I’ve also been touched by enough people who have sent me the feeling that they were going before they made their exit to trust that the soul knows. And it prepares. And, somehow, it’s ready.

Even if we aren’t. Even if they are young. Even if we want just one more bowl of ice cream with them. Even if they are loved. Even if they’ve fought hard to live. Even if we light candles and wish it were different.

But that doesn’t stop us from loving and hoping and living.

Until it’s our turn.

Workout 5 or Why I’d Procrastinate My Death If I Could…

The MegaChallenge 200 or 5 or... Well, it's a start!I love to work out. I love to write. I love to bake bread. I even love — truly — tidying our house.

But I procrastinate each and every one of them until my pants are so tight that I have to buy the next size, my blog goes un-updated for a year, we are forced to eat stale crackers, and the piles of clutter threaten to overtake the lawn.


Because I’m a professional procrastinator. That’s why. I work best for a deadline. Tell me it’s due at midnight and I’ll whip that assignment out and have it on your desk at 11:56. Sharp. And it will be gorgeous.

I used to believe that this was a character flaw. After reading about the first third of Martin Seligman’s latest book*, I’ve decided that it’s my preferred method of accomplishing goals. I am a precontemplator — I work on a task for as long as I’m given and then I finalize the whole thing just as it’s due. If I constantly missed deadlines or turned in shoddy work, I might feel the need to fix this methodology. Since it’s worked for me for decades, I’ve decided to stop fighting it.

So — the question becomes — how do I apply this same work-for-the-deadline mentality to my health goals?  At the risk of hearing the Universe moan, “Duh!” I’ll say it.

I must set a deadline.

The MegaChallenge 200 is about that deadline. It really doesn’t matter whether I work out 100 or 200 or 242 times a year. It matters that I feel some internal pressure to complete a task and mark it off. I’ve stopped pretending that I can be all Zen Master about this. I’m not going to manifest some universal peace and bliss about working out. I just have to put on my shoes and go play some music I love and run! I’m always glad that I did once I actually get on the machine.

So, I have gotten on the machine 5 times since May 22 and once — today for 46 minutes of glorious running to nowhere — in 2 weeks. I am not counting the 15-30 minute walks with Champ as workouts because my body could care less how far I walk. I don’t get any noticeable physical upticks unless I run. So I will. 195 more times before the next MegaConference.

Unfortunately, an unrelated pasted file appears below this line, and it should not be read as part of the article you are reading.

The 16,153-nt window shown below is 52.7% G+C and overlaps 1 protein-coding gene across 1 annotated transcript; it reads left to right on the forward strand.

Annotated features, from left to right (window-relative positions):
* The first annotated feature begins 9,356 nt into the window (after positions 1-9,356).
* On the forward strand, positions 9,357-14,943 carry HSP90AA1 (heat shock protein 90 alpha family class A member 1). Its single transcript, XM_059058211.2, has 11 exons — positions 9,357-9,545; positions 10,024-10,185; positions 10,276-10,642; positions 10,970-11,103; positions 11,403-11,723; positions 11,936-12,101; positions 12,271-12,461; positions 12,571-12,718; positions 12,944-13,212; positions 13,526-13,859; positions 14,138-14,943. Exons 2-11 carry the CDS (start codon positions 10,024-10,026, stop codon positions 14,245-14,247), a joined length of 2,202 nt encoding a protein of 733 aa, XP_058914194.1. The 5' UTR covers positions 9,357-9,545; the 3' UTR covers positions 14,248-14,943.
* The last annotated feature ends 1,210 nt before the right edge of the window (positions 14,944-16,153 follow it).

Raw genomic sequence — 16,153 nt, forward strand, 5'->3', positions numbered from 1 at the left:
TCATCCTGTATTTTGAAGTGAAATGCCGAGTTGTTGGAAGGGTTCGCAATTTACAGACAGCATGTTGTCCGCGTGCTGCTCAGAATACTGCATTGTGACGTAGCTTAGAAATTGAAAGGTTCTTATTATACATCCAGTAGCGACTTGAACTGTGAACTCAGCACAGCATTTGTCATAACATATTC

Don’t anyone dare tell me I don’t have to.

*I pre-ordered Flourish and had it in my hands the day it was released. I’m reading it. Along with 18 other titles. I’ll finish it.  Eventually. And then I’ll write a great review. Right after I put out these other fires that I’ve been setting around here. Really.

Life and Death…

It is such a fine, fine line between here and there. Two of my very favorite people have been dancing on that line for the last bit. One is hanging on with every ounce of her being. One just teetered over the edge.

I’ll start with the still living. Gammy–as my kids call her–was out of my life for 21 years in spite of being one of the kindest people I have ever encountered. I got to reconnect with her this summer when I reintroduced myself to my paternal clan–and we are very early in the rebuilding stages. She went in for “routine”* surgery last week, was sent home the next day, and should have been fine. But she wasn’t. I’ll spare you the details, but she has been through 3 additional surgeries and tons of trauma (she needed some 6 pints of blood and 4 pints of plasma on Sunday alone!!) and is–amazingly–alive.

How close?? How close did I come to never seeing her again? My sisters and dad are almost speechless with fear and exhaustion and I feel like I am watching the whole thing through binoculars. It is impossible to describe the feeling of being so tightly emotionally bound to people you barely know. I want to gather them in and nurture them–but I don’t even know them well enough to have a clue what they would consider nurturing! I am just praying that I get the chance to learn. I almost didn’t.

Tracey's FlowersTracey’s mom, Noreen, was one of those women who just gave–and not the leftovers–she gave her best. When I married the wasband, Tracey and her brother were both in the wedding. Now, Tracey is an incredibly talented artist–with style in surplus–who did all sorts of wonders for my wedding. But, as a bridesmaid, isn’t that part of the job?

But her mom? Her mom didn’t get an official title in the production, but she sure should have. She made Tracey’s dress, drove a 15 passenger van full of guests across 3 states (and earned the nickname “Maria Andretti”) , assisted with the video, posed for pictures, offered sound advice, entertained the hotel staff, managed to smile the whole time, and then returned that van load safely home.

I can’t even look at the pictures right now. It reminds me that I have let some people slip away. I sort of lost some of them in the divorce. I got “too busy” to keep up with others. I missed the opportunity to reconnect with others.

Yeah, I believe in an afterlife–and all the solace that provides–but I am still very, very sad for those of us who will miss her amazing ability to be so casual about what a big deal she was. I am very, very sad that she got away without a goodbye. I had plenty of warning. She fought cancer for a very long time. I thought about calling, sending a card, sending flowers. I thought. I didn’t. I let her get away. Shame on me.

*I have always corrected anyone who called surgery “routine.” It is routine only for the medical personnel involved. I know there are folks who have lots of surgeries–but I doubt even they consider turning off their bodies, having them sliced open, having things rearranged and removed, sewing the whole package back up, and then waking up to round-the-clock vitals checks as a “routine” part of their day.